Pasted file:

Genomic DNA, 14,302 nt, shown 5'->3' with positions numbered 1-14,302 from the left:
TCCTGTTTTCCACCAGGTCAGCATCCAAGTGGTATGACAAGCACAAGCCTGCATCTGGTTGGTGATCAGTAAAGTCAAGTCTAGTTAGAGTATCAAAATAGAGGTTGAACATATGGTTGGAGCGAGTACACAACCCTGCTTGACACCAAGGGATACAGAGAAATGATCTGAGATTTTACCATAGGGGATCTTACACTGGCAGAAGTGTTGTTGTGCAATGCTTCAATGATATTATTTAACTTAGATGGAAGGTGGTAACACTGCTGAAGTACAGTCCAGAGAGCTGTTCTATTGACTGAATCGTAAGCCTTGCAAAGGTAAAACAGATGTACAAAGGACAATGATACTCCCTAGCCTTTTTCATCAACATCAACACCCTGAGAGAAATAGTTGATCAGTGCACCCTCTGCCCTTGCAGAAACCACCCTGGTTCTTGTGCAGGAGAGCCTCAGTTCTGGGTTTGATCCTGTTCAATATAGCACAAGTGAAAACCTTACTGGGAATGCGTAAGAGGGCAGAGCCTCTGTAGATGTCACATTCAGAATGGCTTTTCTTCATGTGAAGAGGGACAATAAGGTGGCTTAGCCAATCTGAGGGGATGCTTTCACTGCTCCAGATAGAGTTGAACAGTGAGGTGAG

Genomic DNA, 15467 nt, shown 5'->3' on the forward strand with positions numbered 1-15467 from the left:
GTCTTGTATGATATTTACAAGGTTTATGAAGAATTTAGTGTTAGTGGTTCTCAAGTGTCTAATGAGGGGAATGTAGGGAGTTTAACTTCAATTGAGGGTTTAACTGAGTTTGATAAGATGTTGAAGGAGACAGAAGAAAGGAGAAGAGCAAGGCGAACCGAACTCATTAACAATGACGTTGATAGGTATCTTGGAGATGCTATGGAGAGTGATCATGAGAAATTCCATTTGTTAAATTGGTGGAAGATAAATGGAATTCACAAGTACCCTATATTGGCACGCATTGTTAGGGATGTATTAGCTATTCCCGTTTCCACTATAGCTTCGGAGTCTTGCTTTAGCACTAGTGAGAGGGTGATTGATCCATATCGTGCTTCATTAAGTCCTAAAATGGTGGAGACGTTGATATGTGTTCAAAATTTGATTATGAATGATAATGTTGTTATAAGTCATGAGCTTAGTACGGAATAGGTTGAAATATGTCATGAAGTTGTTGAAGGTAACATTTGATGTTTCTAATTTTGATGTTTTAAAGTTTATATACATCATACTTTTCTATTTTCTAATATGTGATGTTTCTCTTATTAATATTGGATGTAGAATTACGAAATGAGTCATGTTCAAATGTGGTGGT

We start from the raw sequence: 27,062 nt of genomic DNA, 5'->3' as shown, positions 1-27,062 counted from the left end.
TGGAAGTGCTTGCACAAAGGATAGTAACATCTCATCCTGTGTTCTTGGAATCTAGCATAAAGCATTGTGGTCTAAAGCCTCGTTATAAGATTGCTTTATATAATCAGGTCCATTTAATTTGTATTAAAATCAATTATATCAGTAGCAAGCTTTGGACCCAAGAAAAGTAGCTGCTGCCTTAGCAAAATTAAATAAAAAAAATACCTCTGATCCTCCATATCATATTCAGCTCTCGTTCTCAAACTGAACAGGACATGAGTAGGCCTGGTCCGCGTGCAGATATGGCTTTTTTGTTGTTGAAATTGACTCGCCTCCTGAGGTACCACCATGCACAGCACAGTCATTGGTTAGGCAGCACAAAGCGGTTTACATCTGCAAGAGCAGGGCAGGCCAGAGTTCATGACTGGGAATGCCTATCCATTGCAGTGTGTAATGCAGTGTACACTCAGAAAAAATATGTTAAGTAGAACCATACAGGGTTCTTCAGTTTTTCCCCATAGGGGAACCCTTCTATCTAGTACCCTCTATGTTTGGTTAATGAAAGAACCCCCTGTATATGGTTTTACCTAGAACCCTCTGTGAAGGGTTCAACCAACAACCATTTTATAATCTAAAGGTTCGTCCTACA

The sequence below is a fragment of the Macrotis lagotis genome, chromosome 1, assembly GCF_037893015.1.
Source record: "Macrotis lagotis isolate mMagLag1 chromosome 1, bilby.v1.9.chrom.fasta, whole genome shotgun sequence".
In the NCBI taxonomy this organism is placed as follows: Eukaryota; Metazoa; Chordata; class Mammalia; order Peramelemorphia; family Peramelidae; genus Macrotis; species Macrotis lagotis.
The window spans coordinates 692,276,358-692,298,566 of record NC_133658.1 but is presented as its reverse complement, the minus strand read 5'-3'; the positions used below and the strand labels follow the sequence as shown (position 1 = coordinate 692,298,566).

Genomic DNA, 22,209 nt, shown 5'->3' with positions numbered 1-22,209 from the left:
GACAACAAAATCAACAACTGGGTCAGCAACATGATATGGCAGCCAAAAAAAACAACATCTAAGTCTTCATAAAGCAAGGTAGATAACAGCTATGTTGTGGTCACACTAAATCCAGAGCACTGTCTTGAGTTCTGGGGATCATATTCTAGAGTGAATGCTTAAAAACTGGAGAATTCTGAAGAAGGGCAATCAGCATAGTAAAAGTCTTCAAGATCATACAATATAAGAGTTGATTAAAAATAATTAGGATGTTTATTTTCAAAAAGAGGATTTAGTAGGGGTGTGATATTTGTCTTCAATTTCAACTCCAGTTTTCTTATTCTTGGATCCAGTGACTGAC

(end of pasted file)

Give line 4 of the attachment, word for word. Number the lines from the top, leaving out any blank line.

GTCTTGTATGATATTTACAAGGTTTATGAAGAATTTAGTGTTAGTGGTTCTCAAGTGTCTAATGAGGGGAATGTAGGGAGTTTAACTTCAATTGAGGGTTTAACTGAGTTTGATAAGATGTTGAAGGAGACAGAAGAAAGGAGAAGAGCAAGGCGAACCGAACTCATTAACAATGACGTTGATAGGTATCTTGGAGATGCTATGGAGAGTGATCATGAGAAATTCCATTTGTTAAATTGGTGGAAGATAAATGGAATTCACAAGTACCCTATATTGGCACGCATTGTTAGGGATGTATTAGCTATTCCCGTTTCCACTATAGCTTCGGAGTCTTGCTTTAGCACTAGTGAGAGGGTGATTGATCCATATCGTGCTTCATTAAGTCCTAAAATGGTGGAGACGTTGATATGTGTTCAAAATTTGATTATGAATGATAATGTTGTTATAAGTCATGAGCTTAGTACGGAATAGGTTGAAATATGTCATGAAGTTGTTGAAGGTAACATTTGATGTTTCTAATTTTGATGTTTTAAAGTTTATATACATCATACTTTTCTATTTTCTAATATGTGATGTTTCTCTTATTAATATTGGATGTAGAATTACGAAATGAGTCATGTTCAAATGTGGTGGT